On October 21, 2008, Robinson was transferred from the SHU at MDC-Brooklyn to the regular housing unit in the same facility. (Id. at 4.) While housed in that unit, Robinson would have been able to access the law library and other inmates. (Id.) Further, Robinson remained in that unit until his transfer to USP-Tucson on March 4, 2009. (Id.)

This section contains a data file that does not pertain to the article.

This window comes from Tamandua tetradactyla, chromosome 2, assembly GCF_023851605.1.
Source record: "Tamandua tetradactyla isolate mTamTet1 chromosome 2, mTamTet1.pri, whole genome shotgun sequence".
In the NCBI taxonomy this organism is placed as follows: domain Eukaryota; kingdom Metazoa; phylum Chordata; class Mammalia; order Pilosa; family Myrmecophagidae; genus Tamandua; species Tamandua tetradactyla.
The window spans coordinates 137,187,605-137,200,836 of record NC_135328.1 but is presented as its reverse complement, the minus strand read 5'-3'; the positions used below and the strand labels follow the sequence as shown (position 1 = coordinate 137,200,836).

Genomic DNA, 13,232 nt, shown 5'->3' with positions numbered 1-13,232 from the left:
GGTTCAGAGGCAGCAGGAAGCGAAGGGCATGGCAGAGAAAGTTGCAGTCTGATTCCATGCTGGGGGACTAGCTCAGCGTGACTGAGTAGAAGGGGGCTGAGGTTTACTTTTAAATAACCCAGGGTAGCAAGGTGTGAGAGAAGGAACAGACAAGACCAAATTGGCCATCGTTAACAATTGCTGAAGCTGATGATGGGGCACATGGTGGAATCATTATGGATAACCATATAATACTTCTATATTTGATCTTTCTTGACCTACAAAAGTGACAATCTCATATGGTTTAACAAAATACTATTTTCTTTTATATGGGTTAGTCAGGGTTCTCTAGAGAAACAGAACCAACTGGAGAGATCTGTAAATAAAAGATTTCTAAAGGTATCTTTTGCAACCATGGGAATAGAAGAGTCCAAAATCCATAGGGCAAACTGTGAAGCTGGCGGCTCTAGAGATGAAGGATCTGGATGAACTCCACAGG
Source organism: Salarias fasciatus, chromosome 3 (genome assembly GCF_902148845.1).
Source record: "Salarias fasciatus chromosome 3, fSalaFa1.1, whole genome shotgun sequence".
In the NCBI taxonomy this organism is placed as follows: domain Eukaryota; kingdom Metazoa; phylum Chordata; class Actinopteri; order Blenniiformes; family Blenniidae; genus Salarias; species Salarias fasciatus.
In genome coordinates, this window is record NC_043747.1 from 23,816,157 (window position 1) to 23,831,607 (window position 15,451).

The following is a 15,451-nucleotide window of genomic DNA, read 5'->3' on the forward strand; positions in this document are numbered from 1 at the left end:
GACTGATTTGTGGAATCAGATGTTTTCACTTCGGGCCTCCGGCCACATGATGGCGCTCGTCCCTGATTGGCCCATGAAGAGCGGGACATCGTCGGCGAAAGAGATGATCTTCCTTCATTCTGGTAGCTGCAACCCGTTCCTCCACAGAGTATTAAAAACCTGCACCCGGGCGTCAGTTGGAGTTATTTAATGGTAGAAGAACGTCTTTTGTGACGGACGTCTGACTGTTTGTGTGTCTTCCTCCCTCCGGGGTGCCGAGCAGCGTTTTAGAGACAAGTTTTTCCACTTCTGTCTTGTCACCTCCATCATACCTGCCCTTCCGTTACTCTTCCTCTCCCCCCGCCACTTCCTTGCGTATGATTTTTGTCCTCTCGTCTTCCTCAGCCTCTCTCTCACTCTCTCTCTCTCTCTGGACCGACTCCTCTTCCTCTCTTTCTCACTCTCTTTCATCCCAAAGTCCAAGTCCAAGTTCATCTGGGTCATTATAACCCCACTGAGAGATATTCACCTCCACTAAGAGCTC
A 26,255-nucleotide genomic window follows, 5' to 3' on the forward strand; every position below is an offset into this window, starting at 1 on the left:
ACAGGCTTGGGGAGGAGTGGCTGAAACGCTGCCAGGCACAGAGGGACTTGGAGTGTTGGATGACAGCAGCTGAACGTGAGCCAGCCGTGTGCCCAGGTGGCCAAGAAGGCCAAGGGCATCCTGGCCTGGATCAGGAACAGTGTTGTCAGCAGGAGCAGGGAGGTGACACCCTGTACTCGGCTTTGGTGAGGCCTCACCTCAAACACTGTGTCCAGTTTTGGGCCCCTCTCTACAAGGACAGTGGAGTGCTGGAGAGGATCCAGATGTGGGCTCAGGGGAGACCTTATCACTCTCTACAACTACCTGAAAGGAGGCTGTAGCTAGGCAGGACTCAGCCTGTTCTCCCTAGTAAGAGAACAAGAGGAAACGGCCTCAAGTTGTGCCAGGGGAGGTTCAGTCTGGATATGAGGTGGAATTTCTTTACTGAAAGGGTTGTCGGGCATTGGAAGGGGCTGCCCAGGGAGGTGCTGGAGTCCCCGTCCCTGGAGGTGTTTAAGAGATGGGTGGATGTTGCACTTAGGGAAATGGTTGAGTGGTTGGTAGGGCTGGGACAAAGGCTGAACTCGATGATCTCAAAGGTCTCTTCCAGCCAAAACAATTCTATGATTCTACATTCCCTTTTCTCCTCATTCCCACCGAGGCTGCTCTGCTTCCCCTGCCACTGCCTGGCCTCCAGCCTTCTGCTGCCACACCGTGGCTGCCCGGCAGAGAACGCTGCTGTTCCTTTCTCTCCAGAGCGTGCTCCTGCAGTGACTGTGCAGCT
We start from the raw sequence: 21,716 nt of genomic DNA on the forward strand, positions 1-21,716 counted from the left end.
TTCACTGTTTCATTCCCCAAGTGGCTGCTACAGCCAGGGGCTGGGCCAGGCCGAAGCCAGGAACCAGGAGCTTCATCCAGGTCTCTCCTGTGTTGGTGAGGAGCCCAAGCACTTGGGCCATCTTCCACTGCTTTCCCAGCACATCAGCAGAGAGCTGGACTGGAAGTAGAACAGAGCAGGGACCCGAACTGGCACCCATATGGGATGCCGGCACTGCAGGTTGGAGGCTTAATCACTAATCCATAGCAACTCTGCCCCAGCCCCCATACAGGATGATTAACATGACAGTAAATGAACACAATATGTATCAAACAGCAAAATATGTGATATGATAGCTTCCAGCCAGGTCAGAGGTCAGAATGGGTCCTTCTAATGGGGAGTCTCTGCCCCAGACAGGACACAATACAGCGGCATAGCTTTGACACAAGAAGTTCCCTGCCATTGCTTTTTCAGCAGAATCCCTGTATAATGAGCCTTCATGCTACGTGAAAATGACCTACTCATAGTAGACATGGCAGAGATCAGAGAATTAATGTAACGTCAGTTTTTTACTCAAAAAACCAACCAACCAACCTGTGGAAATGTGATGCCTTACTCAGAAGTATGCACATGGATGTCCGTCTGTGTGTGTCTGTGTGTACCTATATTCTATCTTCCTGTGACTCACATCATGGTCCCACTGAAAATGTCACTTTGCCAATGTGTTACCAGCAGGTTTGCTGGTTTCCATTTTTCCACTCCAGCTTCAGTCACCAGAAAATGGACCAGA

On November 11, 2008, Robinson's property, including three boxes of legal property, was inventoried at USP-Allenwood. (Id. at 13-18.) Defendants claim that this property was mailed from USP-Allenwood on that same day; however, the records do not indicate where the property was sent. (Id.)